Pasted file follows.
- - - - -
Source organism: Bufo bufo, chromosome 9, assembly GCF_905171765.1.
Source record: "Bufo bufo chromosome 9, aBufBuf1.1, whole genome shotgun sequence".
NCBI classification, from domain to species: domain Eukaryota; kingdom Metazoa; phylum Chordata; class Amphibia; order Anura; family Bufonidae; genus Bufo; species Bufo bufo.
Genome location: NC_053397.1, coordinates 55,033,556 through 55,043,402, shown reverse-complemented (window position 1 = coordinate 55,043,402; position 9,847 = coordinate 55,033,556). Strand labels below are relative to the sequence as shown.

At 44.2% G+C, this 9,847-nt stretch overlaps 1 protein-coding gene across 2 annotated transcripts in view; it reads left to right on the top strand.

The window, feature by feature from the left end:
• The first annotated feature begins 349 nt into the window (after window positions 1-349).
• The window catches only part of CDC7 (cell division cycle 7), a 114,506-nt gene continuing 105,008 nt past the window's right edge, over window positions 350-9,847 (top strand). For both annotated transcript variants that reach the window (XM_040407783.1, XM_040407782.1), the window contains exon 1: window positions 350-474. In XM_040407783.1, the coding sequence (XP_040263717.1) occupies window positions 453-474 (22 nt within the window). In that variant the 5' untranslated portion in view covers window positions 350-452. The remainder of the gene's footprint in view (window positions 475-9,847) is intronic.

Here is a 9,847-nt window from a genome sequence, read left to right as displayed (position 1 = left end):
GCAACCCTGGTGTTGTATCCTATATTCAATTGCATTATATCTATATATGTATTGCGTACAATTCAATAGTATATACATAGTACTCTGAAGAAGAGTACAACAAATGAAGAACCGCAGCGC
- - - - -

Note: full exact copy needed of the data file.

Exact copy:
Source organism: Bufo bufo, chromosome 9, assembly GCF_905171765.1.
Source record: "Bufo bufo chromosome 9, aBufBuf1.1, whole genome shotgun sequence".
NCBI classification, from domain to species: domain Eukaryota; kingdom Metazoa; phylum Chordata; class Amphibia; order Anura; family Bufonidae; genus Bufo; species Bufo bufo.
Genome location: NC_053397.1, coordinates 55,033,556 through 55,043,402, shown reverse-complemented (window position 1 = coordinate 55,043,402; position 9,847 = coordinate 55,033,556). Strand labels below are relative to the sequence as shown.

At 44.2% G+C, this 9,847-nt stretch overlaps 1 protein-coding gene across 2 annotated transcripts in view; it reads left to right on the top strand.

The window, feature by feature from the left end:
• The first annotated feature begins 349 nt into the window (after window positions 1-349).
• The window catches only part of CDC7 (cell division cycle 7), a 114,506-nt gene continuing 105,008 nt past the window's right edge, over window positions 350-9,847 (top strand). For both annotated transcript variants that reach the window (XM_040407783.1, XM_040407782.1), the window contains exon 1: window positions 350-474. In XM_040407783.1, the coding sequence (XP_040263717.1) occupies window positions 453-474 (22 nt within the window). In that variant the 5' untranslated portion in view covers window positions 350-452. The remainder of the gene's footprint in view (window positions 475-9,847) is intronic.

Here is a 9,847-nt window from a genome sequence, read left to right as displayed (position 1 = left end):
GCAACCCTGGTGTTGTATCCTATATTCAATTGCATTATATCTATATATGTATTGCGTACAATTCAATAGTATATACATAGTACTCTGAAGAAGAGTACAACAAATGAAGAACCGCAGCGC